Orange Black Fairy Wrasse

Scientific NameCirrhilabrus aurantidorsalis
Minimum Tank Size90 Gallons
Water Parameters72-78 F, pH 8-8.4, Salinity 1.020-1.025

The Orange Black Fairy Wrasse makes for a great addition to any non aggressive marine aquarium. They are flashy fish that draw a lot of attention in tanks while also being able to blend into any developed live rocks in mature tanks. They are quick swimmers that like to cross the tank, keeping an eye on everything that is happening. This includes whats going on outside the tank as well.

The Orange Black Fairy Wrasse features a predominately purple body with a yellow top half that does not go onto their head or tail. Their fins are a clear color with blue spines that will glow with whatever color lighting is used on the tank. They have bright red eyes which can be seen flicking around the tank, keeping an eye on their tankmates and scouting the rocks and sand bed for a quick snack.

Is the Orange Black Fairy Wrasse Reef Safe?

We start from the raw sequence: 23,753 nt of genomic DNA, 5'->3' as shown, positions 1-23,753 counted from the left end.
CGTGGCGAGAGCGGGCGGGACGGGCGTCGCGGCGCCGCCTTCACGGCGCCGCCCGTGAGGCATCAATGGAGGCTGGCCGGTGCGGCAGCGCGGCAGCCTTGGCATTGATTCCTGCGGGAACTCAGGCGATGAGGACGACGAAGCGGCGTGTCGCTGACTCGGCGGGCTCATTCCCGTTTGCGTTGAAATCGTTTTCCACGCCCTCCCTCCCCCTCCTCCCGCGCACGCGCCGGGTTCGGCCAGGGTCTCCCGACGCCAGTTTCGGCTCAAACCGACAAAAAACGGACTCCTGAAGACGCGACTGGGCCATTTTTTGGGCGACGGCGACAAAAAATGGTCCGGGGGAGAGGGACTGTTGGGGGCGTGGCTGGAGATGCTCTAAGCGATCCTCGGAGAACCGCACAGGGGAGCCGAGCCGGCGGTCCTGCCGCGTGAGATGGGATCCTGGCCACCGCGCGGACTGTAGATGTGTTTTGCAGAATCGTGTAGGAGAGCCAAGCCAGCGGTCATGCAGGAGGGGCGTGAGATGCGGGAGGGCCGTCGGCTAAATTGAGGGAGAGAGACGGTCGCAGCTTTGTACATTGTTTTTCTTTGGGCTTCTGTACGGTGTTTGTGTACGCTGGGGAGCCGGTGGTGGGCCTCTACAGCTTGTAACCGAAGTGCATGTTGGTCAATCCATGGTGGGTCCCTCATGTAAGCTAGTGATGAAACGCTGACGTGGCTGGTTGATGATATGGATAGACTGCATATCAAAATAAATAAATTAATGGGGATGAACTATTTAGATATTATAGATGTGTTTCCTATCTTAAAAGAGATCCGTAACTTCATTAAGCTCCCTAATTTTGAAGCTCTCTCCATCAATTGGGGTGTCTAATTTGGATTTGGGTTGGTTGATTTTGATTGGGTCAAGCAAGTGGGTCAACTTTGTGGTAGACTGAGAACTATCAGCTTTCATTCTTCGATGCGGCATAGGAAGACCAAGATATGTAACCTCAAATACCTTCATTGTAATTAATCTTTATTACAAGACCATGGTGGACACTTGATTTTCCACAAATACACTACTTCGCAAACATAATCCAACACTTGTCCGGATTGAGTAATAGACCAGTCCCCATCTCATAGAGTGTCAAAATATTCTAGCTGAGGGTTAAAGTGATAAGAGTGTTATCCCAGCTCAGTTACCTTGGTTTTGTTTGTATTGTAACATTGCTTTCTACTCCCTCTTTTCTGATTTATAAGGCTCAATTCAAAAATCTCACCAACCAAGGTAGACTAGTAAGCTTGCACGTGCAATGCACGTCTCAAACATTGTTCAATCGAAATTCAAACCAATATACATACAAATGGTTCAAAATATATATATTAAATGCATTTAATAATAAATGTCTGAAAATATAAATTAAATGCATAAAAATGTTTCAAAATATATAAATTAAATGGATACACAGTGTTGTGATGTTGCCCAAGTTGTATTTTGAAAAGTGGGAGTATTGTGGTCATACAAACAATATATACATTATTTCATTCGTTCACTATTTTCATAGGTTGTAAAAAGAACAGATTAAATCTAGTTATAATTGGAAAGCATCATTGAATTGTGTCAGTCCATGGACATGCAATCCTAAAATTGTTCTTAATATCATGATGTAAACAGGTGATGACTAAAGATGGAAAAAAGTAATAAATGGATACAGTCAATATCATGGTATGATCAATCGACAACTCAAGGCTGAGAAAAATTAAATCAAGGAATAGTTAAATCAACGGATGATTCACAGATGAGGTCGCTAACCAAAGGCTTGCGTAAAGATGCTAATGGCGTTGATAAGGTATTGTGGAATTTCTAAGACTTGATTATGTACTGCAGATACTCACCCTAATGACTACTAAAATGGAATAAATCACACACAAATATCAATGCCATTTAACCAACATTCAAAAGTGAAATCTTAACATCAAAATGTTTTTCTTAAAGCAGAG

These wrasse are extremely reef safe. They will not bother any invert that is bigger than an inch in size and are known to get along with worms in the tank. This includes feather dusters and beneficial flat worms. Anything that is under half an inch, such as newly formed worms or tiny crustaceans will be targeted by the Orange Black Fairy Wrasse. This should only apply to pests in the tank like pyramidellid snails, amphipods, various worms and baby shrimp. Hermit crabs, cleaner shrimp and pom pom crabs will all be safe with this wrasse.

Corals that are seeing harassment from small pests should see near immediate improvement when adding the Orange Black Fairy Wrasse to their tank. Many of the pests stay safe by clinging to the rock, making them difficult for soft mouthed fish to eat. Wrasse can still remove them by scraping the rocks with their small teeth located on the bottom jaw. This action should be slightly apparent as they make spots on rocks that are covered with coraline algae.

The only inverts you should be worried about are new additions to the tank. Make sure they are not small enough to fit inside the wrasses mouth and they should be okay in the tank. Additionally if you add them near the bottom of the tank rather than letting them float down they will not be targeted as much.

Orange Black Fairy Wrasse Diet

Members of the Cirrhilabrus are quick to accept any foods fed to the tank, and this fairy wrasse is no exception. While they do best with foods that are slow sinking, the Orange Black Fairy Wrasse does well when fed:

  • Seaweed
  • Frozen mysis
  • Vitamin enriched brine shrimp
  • Blood worms
  • Chopped shrimp
  • Flake or pellet foods
  • Copepods | Amphipods